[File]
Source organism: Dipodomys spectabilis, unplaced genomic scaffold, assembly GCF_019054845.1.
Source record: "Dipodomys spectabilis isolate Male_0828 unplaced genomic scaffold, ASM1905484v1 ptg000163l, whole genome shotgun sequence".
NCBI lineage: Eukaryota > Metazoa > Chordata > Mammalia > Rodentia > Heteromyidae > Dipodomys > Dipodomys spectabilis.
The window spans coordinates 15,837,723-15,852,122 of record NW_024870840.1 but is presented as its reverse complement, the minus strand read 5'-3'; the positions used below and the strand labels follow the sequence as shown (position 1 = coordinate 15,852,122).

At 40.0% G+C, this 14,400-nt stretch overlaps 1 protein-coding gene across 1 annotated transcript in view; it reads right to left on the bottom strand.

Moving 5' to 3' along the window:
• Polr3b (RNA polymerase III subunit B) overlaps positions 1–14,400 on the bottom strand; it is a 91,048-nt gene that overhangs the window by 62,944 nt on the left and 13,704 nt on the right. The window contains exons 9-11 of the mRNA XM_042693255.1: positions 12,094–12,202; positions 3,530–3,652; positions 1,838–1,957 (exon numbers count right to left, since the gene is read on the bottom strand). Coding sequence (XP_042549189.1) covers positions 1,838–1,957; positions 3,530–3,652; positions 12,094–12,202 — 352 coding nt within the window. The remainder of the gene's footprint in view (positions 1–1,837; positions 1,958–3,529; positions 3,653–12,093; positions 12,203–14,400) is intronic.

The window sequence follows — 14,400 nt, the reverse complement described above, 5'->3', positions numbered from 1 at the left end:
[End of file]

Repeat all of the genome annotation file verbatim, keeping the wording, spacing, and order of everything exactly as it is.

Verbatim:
Source organism: Dipodomys spectabilis, unplaced genomic scaffold, assembly GCF_019054845.1.
Source record: "Dipodomys spectabilis isolate Male_0828 unplaced genomic scaffold, ASM1905484v1 ptg000163l, whole genome shotgun sequence".
NCBI lineage: Eukaryota > Metazoa > Chordata > Mammalia > Rodentia > Heteromyidae > Dipodomys > Dipodomys spectabilis.
The window spans coordinates 15,837,723-15,852,122 of record NW_024870840.1 but is presented as its reverse complement, the minus strand read 5'-3'; the positions used below and the strand labels follow the sequence as shown (position 1 = coordinate 15,852,122).

At 40.0% G+C, this 14,400-nt stretch overlaps 1 protein-coding gene across 1 annotated transcript in view; it reads right to left on the bottom strand.

Moving 5' to 3' along the window:
• Polr3b (RNA polymerase III subunit B) overlaps positions 1–14,400 on the bottom strand; it is a 91,048-nt gene that overhangs the window by 62,944 nt on the left and 13,704 nt on the right. The window contains exons 9-11 of the mRNA XM_042693255.1: positions 12,094–12,202; positions 3,530–3,652; positions 1,838–1,957 (exon numbers count right to left, since the gene is read on the bottom strand). Coding sequence (XP_042549189.1) covers positions 1,838–1,957; positions 3,530–3,652; positions 12,094–12,202 — 352 coding nt within the window. The remainder of the gene's footprint in view (positions 1–1,837; positions 1,958–3,529; positions 3,653–12,093; positions 12,203–14,400) is intronic.

The window sequence follows — 14,400 nt, the reverse complement described above, 5'->3', positions numbered from 1 at the left end: